Written by James Gray and Ric Menello
Directed by James Gray
Starring Marion Cotillard, Joaquin Phoenix and Jeremy Renner
Ewa Cybulska: I hate you and I hate myself.
In cinema’s earlier days, melodrama was not considered to be negative. Today, many films are looked down upon for their more melodramatic indulgences. It seems that currently, filmmakers can push the boundaries of drama, as long as the film never crosses the thin line between dramatic and melodramatic. Recent films, like LABOR DAY and THE NORMAL HEART could’ve been great films, had they not so violently crossed that line. James Gray’s latest film, THE IMMIGRANT gets so very close to that line, but doesn’t cross it, resulting in a beautiful film, with tones of classical melodramas, but with the depth of a modern masterpiece.
Marion Cotillard plays Ewa Cybulska, who in 1921, sails with her sister Magda (Angela Sarafyan), from Poland to New York City in search of a better life. When the two arrive on Ellis Island, Ewa learns that her sister had tuberculosis and must be quarantined. Ewa herself faces deportation, but Bruno Weiss (Joaquin Phoenix), a charming brute with connections, helps smuggle her onto a ship heading for Manhattan. Bruno offers Ewa a job at his cabaret; knowing that she needs money to pay a friend of Bruno’s to smuggle her sister off Ellis Island, she reluctantly accepts. For Ewa, the dream of America is not as shiny as she thought, but a chance encounter with Bruno’s cousin, Emil (Jeremy Renner) gives her the hope for a better life.
Gray’s films (TWO LOVERS, WE OWN THE NIGHT) are sometimes criticized for being slow with some critics going so far as to call them dull. THE IMMIGRANT does have its slow moments, and the film is probably a good twenty minutes too long, but it is never close to being dull. There is so much deep emotion running throughout Gray’s film that it would be idiotic for anyone to say otherwise. The film is rich, both in its imagery and writing, but what most will be left thinking about after seeing it is the two lead performances. Cotillard and Phoenix are near brilliant in this film. Cotillard had cemented herself as one of today’s greatest actresses since her breakout role as Edith Piaf in 2007’s LA VIE EN ROSE, and her portrayal of Ewa Cybulska is most certainly the closest she has come to a perfect performance since then. In this role, Cotillard says so much without saying anything at all; her often quiet performance allows her to appear both strong and vulnerable consistently. Foiling Cotillard’s understated performance is Phoenix’s Bruno. THE IMMIGRANT is Phoenix’s fourth film with Gray, and it is not hard to understand why Gray continues to cast him. Phoenix commands the film each time he is on screen. At times his performance reaches such great levels of intensity, that it almost seems like he may be overacting. Thankfully, as THE IMMIGRANT is a melodrama, Phoenix’s extremities are perfectly acceptable, and work quite well to develop his character.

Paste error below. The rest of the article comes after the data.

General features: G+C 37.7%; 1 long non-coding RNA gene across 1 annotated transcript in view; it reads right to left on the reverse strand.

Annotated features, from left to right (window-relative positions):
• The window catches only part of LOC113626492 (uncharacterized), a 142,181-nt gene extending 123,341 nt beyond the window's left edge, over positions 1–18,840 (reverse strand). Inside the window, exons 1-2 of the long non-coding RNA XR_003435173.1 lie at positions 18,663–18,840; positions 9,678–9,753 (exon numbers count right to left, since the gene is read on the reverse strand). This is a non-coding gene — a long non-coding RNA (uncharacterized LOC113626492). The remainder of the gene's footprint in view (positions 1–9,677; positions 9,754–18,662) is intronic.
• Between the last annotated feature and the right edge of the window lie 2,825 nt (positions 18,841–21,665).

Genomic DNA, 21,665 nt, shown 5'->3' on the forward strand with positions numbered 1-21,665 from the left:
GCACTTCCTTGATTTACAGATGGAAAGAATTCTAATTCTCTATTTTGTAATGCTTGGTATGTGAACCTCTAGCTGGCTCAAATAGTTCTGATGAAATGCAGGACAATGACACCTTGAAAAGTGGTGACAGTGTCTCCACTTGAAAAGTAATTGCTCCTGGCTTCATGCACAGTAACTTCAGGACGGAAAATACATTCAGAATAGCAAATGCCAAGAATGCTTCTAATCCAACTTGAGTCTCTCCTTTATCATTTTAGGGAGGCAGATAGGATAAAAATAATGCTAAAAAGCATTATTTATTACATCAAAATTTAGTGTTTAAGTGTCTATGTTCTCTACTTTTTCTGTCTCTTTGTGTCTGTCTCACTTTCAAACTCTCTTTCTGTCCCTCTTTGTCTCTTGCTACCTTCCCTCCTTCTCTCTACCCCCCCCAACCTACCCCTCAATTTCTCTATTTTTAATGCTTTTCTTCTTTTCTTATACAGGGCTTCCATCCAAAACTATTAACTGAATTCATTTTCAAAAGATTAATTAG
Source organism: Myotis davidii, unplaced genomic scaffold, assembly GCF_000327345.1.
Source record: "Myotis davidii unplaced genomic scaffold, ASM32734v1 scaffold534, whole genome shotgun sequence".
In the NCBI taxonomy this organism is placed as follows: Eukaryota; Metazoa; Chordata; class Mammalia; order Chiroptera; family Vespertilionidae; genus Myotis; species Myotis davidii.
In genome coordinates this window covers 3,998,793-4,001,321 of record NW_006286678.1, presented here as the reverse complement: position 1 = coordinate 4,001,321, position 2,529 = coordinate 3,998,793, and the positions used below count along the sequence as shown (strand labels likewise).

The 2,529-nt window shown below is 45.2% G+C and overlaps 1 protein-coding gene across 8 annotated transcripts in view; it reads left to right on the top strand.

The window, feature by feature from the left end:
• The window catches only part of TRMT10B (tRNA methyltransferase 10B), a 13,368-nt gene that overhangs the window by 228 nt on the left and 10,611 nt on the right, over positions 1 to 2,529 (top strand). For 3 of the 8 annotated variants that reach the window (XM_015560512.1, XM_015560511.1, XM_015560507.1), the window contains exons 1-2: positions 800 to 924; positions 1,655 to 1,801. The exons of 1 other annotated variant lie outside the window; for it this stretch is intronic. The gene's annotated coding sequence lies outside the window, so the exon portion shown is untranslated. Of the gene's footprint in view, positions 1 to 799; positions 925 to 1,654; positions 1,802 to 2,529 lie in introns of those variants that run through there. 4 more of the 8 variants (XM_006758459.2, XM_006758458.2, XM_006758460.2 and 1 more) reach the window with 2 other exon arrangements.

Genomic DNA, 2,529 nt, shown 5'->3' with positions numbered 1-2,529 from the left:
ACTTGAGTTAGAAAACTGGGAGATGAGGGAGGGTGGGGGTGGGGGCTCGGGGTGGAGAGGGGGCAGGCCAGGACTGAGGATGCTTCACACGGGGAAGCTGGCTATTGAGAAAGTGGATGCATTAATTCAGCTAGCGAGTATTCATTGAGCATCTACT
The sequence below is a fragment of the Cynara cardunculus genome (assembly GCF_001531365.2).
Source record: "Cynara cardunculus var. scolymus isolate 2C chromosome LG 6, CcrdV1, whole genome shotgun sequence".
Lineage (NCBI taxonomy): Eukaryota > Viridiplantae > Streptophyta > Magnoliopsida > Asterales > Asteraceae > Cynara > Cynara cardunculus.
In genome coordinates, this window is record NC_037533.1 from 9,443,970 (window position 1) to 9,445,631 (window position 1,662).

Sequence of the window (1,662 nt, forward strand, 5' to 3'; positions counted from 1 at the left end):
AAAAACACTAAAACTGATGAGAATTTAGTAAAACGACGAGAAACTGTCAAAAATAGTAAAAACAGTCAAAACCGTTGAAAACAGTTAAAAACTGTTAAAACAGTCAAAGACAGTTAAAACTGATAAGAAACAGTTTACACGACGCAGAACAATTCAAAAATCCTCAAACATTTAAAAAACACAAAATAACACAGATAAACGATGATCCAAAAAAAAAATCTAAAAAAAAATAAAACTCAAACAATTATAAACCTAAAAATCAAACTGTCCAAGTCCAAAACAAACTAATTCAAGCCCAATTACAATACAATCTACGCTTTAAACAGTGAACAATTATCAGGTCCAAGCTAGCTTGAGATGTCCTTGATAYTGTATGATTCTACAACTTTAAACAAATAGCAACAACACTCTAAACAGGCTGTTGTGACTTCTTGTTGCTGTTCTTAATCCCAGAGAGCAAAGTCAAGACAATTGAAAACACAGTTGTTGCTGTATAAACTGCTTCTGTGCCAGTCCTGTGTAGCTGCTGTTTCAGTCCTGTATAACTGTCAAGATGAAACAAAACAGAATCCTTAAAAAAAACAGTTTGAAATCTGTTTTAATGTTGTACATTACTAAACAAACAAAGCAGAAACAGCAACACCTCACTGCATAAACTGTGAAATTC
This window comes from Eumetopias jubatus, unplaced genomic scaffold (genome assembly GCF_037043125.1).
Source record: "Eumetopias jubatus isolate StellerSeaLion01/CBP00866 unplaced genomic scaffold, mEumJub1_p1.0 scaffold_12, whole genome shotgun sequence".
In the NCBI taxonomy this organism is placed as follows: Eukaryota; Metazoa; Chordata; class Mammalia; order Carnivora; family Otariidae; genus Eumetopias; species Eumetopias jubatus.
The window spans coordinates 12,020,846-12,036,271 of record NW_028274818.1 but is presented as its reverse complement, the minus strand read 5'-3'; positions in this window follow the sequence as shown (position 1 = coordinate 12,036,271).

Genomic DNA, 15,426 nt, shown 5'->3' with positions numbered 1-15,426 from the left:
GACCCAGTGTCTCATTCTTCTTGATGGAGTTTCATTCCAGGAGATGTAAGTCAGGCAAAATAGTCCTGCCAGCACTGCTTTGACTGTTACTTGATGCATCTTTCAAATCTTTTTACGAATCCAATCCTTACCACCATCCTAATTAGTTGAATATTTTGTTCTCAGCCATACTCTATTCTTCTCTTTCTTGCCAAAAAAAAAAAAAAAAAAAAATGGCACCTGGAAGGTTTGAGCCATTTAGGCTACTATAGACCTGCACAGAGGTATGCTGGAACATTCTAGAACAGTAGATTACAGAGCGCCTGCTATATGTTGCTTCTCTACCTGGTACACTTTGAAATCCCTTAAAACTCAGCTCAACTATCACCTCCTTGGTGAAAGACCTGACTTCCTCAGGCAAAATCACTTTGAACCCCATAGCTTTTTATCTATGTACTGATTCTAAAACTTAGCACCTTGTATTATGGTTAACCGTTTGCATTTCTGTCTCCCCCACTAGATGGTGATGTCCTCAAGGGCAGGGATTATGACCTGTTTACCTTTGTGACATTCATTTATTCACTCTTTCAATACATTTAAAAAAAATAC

For the most part, THE IMMIGRANT is a rather depressing film. It is tough to watch Ewa continually compromising to get the things she wants. While the film does have the aesthetic of an older, silent film, it still manages to remain completely modern, drawing on themes that are also relevant today. Gray slowly guides the film toward what is one of the greatest final images in recent cinema, and it is well worth the remarkable journey to get there.